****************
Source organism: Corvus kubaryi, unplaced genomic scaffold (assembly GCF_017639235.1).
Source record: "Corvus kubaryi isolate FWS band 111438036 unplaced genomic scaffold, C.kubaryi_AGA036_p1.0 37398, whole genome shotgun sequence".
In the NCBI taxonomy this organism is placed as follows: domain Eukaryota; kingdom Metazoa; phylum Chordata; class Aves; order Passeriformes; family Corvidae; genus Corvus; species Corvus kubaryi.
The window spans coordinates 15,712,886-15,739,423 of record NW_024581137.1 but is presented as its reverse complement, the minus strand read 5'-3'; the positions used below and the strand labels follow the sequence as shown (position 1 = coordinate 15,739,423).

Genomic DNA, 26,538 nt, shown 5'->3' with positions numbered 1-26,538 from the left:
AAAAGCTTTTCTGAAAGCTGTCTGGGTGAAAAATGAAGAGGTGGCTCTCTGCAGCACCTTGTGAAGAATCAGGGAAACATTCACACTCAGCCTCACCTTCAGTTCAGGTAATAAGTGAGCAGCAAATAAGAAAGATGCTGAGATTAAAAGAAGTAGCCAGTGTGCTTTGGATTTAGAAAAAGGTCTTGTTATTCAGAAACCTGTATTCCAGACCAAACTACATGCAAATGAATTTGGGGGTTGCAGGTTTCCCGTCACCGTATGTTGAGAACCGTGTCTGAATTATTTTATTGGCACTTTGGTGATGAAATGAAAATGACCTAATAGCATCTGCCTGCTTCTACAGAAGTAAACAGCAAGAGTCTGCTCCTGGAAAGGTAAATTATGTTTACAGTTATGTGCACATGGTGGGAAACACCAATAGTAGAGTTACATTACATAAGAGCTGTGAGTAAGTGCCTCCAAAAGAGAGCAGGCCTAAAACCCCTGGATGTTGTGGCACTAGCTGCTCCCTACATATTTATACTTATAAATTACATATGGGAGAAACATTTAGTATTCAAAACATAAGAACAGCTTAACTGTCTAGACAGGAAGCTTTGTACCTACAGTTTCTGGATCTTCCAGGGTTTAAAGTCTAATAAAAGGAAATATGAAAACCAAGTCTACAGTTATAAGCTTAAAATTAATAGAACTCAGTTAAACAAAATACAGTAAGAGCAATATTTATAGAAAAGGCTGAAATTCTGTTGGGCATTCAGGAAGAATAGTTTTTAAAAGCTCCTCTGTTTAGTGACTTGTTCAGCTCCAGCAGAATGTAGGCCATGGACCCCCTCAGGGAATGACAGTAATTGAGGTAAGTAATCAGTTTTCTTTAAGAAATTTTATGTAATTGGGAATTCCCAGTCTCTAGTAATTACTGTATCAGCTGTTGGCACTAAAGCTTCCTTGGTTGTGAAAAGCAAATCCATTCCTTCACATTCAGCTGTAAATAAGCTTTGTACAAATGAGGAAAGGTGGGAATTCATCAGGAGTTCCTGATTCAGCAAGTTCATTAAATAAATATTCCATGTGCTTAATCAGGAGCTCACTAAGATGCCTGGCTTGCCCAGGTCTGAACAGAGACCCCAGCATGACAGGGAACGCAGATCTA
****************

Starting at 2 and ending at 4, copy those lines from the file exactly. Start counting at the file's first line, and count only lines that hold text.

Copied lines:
Source record: "Corvus kubaryi isolate FWS band 111438036 unplaced genomic scaffold, C.kubaryi_AGA036_p1.0 37398, whole genome shotgun sequence".
In the NCBI taxonomy this organism is placed as follows: domain Eukaryota; kingdom Metazoa; phylum Chordata; class Aves; order Passeriformes; family Corvidae; genus Corvus; species Corvus kubaryi.
The window spans coordinates 15,712,886-15,739,423 of record NW_024581137.1 but is presented as its reverse complement, the minus strand read 5'-3'; the positions used below and the strand labels follow the sequence as shown (position 1 = coordinate 15,739,423).